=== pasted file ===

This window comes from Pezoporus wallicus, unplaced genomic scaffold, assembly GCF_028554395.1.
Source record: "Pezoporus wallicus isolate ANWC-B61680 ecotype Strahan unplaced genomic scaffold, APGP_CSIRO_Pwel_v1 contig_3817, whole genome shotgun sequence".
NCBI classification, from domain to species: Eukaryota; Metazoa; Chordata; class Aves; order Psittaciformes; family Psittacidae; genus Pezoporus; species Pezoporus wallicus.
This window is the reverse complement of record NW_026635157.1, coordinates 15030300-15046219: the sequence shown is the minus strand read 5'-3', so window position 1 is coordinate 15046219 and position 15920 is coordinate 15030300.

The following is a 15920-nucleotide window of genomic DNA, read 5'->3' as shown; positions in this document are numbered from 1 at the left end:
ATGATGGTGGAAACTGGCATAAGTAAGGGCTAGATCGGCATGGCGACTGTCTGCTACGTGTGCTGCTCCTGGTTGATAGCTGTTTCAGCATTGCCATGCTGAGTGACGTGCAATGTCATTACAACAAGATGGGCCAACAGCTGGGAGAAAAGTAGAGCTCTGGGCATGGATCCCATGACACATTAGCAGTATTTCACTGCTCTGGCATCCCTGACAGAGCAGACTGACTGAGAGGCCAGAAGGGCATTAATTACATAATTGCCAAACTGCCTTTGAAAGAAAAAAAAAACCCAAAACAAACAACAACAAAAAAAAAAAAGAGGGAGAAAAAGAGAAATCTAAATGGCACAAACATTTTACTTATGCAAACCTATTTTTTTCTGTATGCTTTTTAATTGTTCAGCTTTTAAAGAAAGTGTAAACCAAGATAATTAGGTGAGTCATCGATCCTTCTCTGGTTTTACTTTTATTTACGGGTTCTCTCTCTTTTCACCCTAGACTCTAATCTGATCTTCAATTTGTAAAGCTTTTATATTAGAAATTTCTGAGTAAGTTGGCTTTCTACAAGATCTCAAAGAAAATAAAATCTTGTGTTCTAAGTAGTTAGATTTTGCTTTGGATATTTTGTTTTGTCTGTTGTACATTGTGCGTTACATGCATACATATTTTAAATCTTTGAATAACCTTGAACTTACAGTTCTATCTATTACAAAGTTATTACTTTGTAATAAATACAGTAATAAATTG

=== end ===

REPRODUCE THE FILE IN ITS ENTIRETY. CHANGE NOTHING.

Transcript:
This window comes from Pezoporus wallicus, unplaced genomic scaffold, assembly GCF_028554395.1.
Source record: "Pezoporus wallicus isolate ANWC-B61680 ecotype Strahan unplaced genomic scaffold, APGP_CSIRO_Pwel_v1 contig_3817, whole genome shotgun sequence".
NCBI classification, from domain to species: Eukaryota; Metazoa; Chordata; class Aves; order Psittaciformes; family Psittacidae; genus Pezoporus; species Pezoporus wallicus.
This window is the reverse complement of record NW_026635157.1, coordinates 15030300-15046219: the sequence shown is the minus strand read 5'-3', so window position 1 is coordinate 15046219 and position 15920 is coordinate 15030300.

The following is a 15920-nucleotide window of genomic DNA, read 5'->3' as shown; positions in this document are numbered from 1 at the left end:
ATGATGGTGGAAACTGGCATAAGTAAGGGCTAGATCGGCATGGCGACTGTCTGCTACGTGTGCTGCTCCTGGTTGATAGCTGTTTCAGCATTGCCATGCTGAGTGACGTGCAATGTCATTACAACAAGATGGGCCAACAGCTGGGAGAAAAGTAGAGCTCTGGGCATGGATCCCATGACACATTAGCAGTATTTCACTGCTCTGGCATCCCTGACAGAGCAGACTGACTGAGAGGCCAGAAGGGCATTAATTACATAATTGCCAAACTGCCTTTGAAAGAAAAAAAAAACCCAAAACAAACAACAACAAAAAAAAAAAAGAGGGAGAAAAAGAGAAATCTAAATGGCACAAACATTTTACTTATGCAAACCTATTTTTTTCTGTATGCTTTTTAATTGTTCAGCTTTTAAAGAAAGTGTAAACCAAGATAATTAGGTGAGTCATCGATCCTTCTCTGGTTTTACTTTTATTTACGGGTTCTCTCTCTTTTCACCCTAGACTCTAATCTGATCTTCAATTTGTAAAGCTTTTATATTAGAAATTTCTGAGTAAGTTGGCTTTCTACAAGATCTCAAAGAAAATAAAATCTTGTGTTCTAAGTAGTTAGATTTTGCTTTGGATATTTTGTTTTGTCTGTTGTACATTGTGCGTTACATGCATACATATTTTAAATCTTTGAATAACCTTGAACTTACAGTTCTATCTATTACAAAGTTATTACTTTGTAATAAATACAGTAATAAATTG